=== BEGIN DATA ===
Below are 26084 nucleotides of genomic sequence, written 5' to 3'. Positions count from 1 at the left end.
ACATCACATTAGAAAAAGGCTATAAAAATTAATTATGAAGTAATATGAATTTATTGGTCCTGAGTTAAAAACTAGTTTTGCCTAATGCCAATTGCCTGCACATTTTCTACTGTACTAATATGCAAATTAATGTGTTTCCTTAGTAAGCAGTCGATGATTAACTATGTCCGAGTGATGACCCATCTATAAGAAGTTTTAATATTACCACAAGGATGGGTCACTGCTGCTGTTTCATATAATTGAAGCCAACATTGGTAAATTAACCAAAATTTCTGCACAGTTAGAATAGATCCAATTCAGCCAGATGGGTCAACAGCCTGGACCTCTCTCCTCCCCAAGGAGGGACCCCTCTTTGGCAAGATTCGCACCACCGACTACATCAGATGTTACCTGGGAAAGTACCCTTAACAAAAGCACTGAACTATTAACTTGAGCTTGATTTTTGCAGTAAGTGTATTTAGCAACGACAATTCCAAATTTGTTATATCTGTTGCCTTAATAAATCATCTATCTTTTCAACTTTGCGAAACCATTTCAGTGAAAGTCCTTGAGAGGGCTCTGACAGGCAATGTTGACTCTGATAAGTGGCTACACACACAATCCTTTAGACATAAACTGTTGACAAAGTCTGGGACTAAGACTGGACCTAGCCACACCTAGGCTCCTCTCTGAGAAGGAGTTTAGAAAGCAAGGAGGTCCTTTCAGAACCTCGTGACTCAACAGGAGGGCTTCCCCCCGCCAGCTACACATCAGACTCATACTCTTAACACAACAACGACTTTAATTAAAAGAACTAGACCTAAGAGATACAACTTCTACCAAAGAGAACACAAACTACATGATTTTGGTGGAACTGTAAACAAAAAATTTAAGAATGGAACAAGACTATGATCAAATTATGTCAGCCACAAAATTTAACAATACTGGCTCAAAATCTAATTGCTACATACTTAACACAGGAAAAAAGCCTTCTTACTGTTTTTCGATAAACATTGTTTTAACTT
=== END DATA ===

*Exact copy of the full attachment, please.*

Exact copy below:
Below are 26084 nucleotides of genomic sequence, written 5' to 3'. Positions count from 1 at the left end.
ACATCACATTAGAAAAAGGCTATAAAAATTAATTATGAAGTAATATGAATTTATTGGTCCTGAGTTAAAAACTAGTTTTGCCTAATGCCAATTGCCTGCACATTTTCTACTGTACTAATATGCAAATTAATGTGTTTCCTTAGTAAGCAGTCGATGATTAACTATGTCCGAGTGATGACCCATCTATAAGAAGTTTTAATATTACCACAAGGATGGGTCACTGCTGCTGTTTCATATAATTGAAGCCAACATTGGTAAATTAACCAAAATTTCTGCACAGTTAGAATAGATCCAATTCAGCCAGATGGGTCAACAGCCTGGACCTCTCTCCTCCCCAAGGAGGGACCCCTCTTTGGCAAGATTCGCACCACCGACTACATCAGATGTTACCTGGGAAAGTACCCTTAACAAAAGCACTGAACTATTAACTTGAGCTTGATTTTTGCAGTAAGTGTATTTAGCAACGACAATTCCAAATTTGTTATATCTGTTGCCTTAATAAATCATCTATCTTTTCAACTTTGCGAAACCATTTCAGTGAAAGTCCTTGAGAGGGCTCTGACAGGCAATGTTGACTCTGATAAGTGGCTACACACACAATCCTTTAGACATAAACTGTTGACAAAGTCTGGGACTAAGACTGGACCTAGCCACACCTAGGCTCCTCTCTGAGAAGGAGTTTAGAAAGCAAGGAGGTCCTTTCAGAACCTCGTGACTCAACAGGAGGGCTTCCCCCCGCCAGCTACACATCAGACTCATACTCTTAACACAACAACGACTTTAATTAAAAGAACTAGACCTAAGAGATACAACTTCTACCAAAGAGAACACAAACTACATGATTTTGGTGGAACTGTAAACAAAAAATTTAAGAATGGAACAAGACTATGATCAAATTATGTCAGCCACAAAATTTAACAATACTGGCTCAAAATCTAATTGCTACATACTTAACACAGGAAAAAAGCCTTCTTACTGTTTTTCGATAAACATTGTTTTAACTT